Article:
The Dreaming Arm

by Mary E. Lowd

A Deep Sky Anchor Original, December 2022


“The dreaming arm had doomed them all, urging them to spend energy they didn’t have to spare…”

One arm sagged.  Seven arms writhed and worked, puckering their sucker discs and pulling the joint-being they composed across the slippery rocks.  The gaspingly dry, slippery rocks.  But the sagging arm — as little as it helped with pulling, and as much as it acted like a dead weight needing to be pulled — had dreamed about crossing the rocks.  It had dreamed of wonders on the other side.  And seven other arms had listened to those dreams.  Been compelled by those dreams, drawn to explore the rocks at the top edge of the ocean. Continue reading “The Dreaming Arm”

Toaster Dragon

by Mary E. Lowd

Originally published in The Lorelei Signal, July 2021


“If Tzora couldn’t fly through the deep blue sky with her sisters, then she wanted no sight of their taunting flips and barrel rolls among the puffy clotted-cream clouds above.”

Smoke rose from Tzora’s flared nostrils.  Gray and pungent and entirely lacking in flame.  Not a single spark.  Not enough heat to rewarm a cold dinner roll, let alone toast her doughy, unbaked wings.  Tzora huffed in disappointment, hoping her frustration would translate into a glowing ember inside her scaly nose.  But no luck.  She was still too young to breathe fire like her older sisters.  And that meant she was still too young to fly.  No one else would toast her wings for her.

Too young to toast, too young to fly.  That’s what every Breadragon always said. Continue reading “Toaster Dragon”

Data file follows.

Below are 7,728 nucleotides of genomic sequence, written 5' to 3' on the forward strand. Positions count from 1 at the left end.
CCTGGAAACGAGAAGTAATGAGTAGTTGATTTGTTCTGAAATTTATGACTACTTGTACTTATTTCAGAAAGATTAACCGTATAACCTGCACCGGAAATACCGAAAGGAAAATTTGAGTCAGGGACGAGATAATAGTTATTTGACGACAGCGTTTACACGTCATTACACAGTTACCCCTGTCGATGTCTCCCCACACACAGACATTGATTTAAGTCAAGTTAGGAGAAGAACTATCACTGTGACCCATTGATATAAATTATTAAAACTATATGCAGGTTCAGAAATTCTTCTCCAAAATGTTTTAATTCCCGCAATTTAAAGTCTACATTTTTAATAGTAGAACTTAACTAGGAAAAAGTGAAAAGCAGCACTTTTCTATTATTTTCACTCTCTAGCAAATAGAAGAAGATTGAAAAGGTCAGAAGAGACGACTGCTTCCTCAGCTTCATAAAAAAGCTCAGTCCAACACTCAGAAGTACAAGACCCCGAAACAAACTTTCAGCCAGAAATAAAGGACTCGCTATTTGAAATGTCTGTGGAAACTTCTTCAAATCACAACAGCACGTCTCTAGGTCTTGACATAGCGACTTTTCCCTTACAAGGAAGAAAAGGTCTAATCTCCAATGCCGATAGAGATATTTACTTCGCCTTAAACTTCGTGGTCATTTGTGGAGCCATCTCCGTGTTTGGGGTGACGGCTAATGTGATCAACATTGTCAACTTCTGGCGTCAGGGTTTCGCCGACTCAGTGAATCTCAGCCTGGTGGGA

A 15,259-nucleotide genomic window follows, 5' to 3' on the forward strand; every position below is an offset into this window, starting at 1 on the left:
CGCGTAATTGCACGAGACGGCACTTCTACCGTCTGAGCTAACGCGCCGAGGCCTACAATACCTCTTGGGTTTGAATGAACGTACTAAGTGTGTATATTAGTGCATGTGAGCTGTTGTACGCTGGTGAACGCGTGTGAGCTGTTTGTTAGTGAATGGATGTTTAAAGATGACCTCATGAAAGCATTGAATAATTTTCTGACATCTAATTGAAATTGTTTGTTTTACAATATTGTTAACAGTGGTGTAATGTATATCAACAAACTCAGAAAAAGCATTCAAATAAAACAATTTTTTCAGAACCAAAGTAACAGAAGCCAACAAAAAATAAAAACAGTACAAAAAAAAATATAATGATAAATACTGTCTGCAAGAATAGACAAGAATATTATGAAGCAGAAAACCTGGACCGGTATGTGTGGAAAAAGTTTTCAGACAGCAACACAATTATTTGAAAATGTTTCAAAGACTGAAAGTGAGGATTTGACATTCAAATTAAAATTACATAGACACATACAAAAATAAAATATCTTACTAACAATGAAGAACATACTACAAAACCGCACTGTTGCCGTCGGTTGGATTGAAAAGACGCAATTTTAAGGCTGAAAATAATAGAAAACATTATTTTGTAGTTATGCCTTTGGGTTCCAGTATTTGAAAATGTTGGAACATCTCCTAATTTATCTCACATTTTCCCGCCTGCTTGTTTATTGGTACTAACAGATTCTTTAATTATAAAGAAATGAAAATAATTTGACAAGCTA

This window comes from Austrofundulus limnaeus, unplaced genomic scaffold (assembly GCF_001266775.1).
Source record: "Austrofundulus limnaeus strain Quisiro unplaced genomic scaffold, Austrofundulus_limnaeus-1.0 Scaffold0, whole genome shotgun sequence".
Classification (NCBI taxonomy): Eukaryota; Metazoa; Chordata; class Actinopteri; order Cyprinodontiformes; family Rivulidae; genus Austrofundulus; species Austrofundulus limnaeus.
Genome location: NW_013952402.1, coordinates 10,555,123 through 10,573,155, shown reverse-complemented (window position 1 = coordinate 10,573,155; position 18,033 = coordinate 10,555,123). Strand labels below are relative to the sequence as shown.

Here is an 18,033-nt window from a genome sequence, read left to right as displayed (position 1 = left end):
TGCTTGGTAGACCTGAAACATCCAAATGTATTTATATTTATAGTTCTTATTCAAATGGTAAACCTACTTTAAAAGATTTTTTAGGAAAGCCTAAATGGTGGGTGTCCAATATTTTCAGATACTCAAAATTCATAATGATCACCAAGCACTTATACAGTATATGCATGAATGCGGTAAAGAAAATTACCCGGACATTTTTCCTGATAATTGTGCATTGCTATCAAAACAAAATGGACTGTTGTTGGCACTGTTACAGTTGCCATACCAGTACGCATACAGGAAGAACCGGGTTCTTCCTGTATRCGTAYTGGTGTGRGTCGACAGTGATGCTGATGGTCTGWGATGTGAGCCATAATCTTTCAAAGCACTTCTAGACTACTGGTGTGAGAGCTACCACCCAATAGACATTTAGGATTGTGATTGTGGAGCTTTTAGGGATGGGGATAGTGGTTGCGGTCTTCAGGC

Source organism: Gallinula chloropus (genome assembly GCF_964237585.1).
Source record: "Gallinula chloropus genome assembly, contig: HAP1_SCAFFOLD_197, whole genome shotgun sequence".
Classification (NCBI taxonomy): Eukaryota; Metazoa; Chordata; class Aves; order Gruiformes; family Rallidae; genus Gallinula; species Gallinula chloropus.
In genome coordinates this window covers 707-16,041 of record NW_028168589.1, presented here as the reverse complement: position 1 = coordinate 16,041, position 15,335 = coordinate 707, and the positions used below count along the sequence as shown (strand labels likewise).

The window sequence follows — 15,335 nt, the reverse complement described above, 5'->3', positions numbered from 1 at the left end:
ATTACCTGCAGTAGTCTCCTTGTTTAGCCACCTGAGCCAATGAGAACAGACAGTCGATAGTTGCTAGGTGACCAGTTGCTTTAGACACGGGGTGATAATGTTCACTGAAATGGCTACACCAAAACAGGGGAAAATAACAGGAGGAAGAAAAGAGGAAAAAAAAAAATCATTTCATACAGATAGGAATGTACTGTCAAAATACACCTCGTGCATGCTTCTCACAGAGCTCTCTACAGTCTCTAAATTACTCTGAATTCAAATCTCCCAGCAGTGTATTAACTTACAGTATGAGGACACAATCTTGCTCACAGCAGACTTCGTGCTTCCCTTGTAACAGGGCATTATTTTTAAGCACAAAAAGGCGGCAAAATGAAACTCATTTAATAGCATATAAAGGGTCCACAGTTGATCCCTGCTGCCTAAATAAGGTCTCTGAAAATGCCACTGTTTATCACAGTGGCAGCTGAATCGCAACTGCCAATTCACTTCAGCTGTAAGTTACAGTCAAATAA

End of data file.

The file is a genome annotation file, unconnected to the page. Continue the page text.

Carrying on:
Dark Father

by Mary E. Lowd

Originally published in Theme of Absence, June 2020


“As if in a dream, I activate my robotic arm. The false skin boils away, and with a musical hum that I had hoped to never hear, the laser coils power up.”

I didn’t cry. I didn’t flinch. I barely reacted at all.

Even the soldiers on the bridge — trained clones, grown in vats, raised to be soldiers — exclaimed in horror and shock. How could anyone order the destruction of an entire planet?

But Erith Danaya is more than a warlord to me. He is my father. Not the absent kind. He didn’t abandon me and my mother, though every day I wish he had. Continue reading “Dark Father”

Dealership with the Devil

by Mary E. Lowd

Originally published in Theme of Absence, January 2016


“Go as fast as you like, and you’ll never hit anything, never get pulled over.”

The salesman, Devin, shows me another junker — dented fender, bald tires, and a crack in the windshield.

“These cars look like death traps,” I say.  “You don’t seriously expect anyone to buy them?”